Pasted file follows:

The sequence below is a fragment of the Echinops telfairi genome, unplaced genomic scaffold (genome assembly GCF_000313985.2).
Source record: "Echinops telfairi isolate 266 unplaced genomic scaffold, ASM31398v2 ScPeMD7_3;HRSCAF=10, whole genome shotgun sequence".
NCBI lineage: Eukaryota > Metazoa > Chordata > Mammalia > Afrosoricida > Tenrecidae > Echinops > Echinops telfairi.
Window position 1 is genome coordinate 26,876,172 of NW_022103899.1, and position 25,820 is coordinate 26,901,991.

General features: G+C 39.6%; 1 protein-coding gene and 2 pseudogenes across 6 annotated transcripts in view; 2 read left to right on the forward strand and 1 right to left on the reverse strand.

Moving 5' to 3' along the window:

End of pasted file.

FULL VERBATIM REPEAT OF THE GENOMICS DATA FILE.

The sequence below is a fragment of the Echinops telfairi genome, unplaced genomic scaffold (genome assembly GCF_000313985.2).
Source record: "Echinops telfairi isolate 266 unplaced genomic scaffold, ASM31398v2 ScPeMD7_3;HRSCAF=10, whole genome shotgun sequence".
NCBI lineage: Eukaryota > Metazoa > Chordata > Mammalia > Afrosoricida > Tenrecidae > Echinops > Echinops telfairi.
Window position 1 is genome coordinate 26,876,172 of NW_022103899.1, and position 25,820 is coordinate 26,901,991.

General features: G+C 39.6%; 1 protein-coding gene and 2 pseudogenes across 6 annotated transcripts in view; 2 read left to right on the forward strand and 1 right to left on the reverse strand.

Moving 5' to 3' along the window: